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The Second Best Way to Keep Readers Reading

Written By: Margit Streifeneder in Strategies for Business Growth | August 25, 2017

The Second Best Way to Keep Readers Reading

The best way is to write an irresistible headline. But you knew that already, right?

A “hooky” headline, like the one above, pulls you into the article…

  • You want to discover the second best way to keep your readers reading.
  • Heck, you want to find out what the first best way is!
  • And there’s a clear benefit – who does NOT want a more engaged audience?

So What’s the Second Best Way?

Write a short first sentence.

Here’s why…

The sole job of the headline is to get readers to read the first sentence. The sole job of the first sentence? Yup, it’s to get visitors to read the second sentence. And on and on it goes…

The deeper that visitors get, the more engaged they become, the less likely they are to seek something else to read.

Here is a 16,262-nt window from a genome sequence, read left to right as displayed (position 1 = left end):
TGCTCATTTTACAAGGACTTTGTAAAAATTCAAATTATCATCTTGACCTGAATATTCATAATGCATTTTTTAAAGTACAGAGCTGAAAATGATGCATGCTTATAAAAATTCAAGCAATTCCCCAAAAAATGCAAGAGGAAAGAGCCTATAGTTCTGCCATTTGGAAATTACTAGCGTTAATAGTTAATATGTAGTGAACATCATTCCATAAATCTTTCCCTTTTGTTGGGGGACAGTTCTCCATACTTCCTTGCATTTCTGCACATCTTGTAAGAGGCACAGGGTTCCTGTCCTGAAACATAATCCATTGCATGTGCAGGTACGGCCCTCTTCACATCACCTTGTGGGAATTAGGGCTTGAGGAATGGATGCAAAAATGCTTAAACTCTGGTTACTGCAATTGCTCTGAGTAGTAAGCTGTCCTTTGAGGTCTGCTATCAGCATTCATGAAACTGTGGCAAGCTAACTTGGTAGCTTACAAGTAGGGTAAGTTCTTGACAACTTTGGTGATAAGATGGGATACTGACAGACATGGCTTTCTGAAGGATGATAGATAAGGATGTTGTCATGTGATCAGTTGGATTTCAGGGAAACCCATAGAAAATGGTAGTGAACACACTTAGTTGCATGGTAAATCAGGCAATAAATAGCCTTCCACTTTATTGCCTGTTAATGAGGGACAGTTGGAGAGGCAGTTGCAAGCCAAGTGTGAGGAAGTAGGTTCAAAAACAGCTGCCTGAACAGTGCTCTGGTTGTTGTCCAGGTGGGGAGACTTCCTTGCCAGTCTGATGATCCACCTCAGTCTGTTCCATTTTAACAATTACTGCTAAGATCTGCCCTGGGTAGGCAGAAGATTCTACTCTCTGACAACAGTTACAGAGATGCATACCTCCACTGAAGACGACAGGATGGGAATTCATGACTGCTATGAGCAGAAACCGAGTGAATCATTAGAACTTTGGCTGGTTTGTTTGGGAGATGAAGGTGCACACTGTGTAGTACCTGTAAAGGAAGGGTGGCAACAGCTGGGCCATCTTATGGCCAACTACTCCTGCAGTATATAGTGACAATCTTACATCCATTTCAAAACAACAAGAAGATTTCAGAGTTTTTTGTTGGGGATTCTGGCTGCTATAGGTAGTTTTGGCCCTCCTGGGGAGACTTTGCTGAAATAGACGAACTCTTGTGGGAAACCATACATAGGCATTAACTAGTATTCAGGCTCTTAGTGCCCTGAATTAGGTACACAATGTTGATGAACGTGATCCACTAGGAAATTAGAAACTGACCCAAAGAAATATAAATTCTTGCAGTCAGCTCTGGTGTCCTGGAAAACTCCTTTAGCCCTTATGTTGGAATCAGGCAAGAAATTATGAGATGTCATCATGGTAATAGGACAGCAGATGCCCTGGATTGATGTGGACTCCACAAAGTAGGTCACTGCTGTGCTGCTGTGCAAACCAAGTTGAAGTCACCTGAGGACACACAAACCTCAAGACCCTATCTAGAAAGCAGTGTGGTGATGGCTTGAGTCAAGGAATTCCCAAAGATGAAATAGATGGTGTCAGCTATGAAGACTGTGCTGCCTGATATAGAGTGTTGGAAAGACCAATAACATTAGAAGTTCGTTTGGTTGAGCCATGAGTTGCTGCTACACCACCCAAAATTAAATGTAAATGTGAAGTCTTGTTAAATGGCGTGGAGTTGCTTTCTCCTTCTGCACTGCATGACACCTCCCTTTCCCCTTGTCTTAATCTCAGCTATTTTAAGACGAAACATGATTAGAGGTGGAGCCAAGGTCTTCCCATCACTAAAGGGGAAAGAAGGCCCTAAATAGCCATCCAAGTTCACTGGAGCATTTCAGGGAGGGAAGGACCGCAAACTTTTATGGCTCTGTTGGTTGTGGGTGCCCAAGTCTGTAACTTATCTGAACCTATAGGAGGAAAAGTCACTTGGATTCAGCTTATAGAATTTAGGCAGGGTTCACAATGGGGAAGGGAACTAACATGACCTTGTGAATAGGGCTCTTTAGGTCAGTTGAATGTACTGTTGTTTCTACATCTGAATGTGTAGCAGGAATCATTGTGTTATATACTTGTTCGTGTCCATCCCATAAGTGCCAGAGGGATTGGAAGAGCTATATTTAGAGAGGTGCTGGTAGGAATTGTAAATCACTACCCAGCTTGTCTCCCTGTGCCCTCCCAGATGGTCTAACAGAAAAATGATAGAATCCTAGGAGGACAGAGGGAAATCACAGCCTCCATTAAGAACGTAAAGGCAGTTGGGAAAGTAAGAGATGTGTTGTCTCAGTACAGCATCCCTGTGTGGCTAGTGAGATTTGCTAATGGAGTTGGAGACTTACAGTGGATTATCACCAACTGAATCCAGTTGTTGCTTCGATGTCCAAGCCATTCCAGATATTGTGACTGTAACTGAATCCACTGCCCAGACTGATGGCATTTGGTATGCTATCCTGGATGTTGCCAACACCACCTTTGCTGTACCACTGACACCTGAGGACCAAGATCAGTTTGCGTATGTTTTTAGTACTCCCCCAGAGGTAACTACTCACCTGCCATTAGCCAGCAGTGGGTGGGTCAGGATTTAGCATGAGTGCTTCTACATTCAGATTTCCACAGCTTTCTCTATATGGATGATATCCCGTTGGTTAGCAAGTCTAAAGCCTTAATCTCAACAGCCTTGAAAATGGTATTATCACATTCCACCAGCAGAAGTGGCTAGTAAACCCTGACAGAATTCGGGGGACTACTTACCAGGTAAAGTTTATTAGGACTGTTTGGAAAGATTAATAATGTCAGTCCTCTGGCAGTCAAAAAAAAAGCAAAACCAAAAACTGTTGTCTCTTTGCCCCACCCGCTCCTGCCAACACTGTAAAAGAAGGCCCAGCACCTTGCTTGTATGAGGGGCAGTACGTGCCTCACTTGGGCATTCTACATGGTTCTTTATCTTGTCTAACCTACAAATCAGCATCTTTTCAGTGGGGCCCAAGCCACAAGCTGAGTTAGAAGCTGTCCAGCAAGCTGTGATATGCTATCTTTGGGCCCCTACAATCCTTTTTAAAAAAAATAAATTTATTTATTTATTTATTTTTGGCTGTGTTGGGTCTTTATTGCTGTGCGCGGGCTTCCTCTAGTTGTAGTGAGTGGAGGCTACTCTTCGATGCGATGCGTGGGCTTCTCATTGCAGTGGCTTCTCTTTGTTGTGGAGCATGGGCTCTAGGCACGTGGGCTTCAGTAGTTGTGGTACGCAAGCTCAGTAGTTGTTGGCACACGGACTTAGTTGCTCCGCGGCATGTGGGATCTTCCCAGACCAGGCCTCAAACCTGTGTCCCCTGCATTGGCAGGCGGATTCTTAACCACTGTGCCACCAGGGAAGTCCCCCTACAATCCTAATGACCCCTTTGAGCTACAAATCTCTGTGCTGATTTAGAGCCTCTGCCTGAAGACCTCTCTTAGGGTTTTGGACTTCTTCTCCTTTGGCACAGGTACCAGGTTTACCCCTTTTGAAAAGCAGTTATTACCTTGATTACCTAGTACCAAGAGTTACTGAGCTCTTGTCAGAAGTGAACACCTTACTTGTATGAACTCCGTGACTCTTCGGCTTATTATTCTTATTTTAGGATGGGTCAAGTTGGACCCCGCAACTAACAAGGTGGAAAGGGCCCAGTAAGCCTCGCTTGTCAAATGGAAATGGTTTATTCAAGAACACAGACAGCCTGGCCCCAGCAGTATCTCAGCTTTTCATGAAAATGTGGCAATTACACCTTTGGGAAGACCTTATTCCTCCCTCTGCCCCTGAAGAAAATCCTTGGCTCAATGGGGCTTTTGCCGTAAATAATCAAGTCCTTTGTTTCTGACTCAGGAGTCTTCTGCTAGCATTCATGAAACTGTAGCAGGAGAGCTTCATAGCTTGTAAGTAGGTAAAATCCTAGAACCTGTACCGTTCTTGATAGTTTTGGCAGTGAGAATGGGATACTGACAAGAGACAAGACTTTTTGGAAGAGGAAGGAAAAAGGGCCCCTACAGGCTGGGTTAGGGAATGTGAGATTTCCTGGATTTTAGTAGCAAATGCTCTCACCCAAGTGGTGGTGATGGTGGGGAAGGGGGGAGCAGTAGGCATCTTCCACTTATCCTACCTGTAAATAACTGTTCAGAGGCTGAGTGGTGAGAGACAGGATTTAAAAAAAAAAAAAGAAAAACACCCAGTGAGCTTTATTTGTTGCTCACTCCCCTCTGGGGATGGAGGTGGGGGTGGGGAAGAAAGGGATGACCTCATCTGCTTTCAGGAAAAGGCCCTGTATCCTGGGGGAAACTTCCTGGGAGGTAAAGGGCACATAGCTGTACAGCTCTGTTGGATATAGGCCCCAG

But when they’re at the very beginning? They’re teetering. You’ve hooked them with your headline (nice job!).  But they aren’t committed yet.

You’ll scare them off if you use one of those long opening sentences, the kind that’s full of clauses and subordinate clauses, like this, and that meanders all over the place without getting to the point!

What Should You Do Instead?

Kick off with one crisp sentence. The shorter, the better.

Avoid commas. Definitely don’t start with a run-on sentence.

Stuck with an opener that you just can’t tame? Kill it. Or preface it with something punchier. For example, a hack from earlier in the week originally started like this.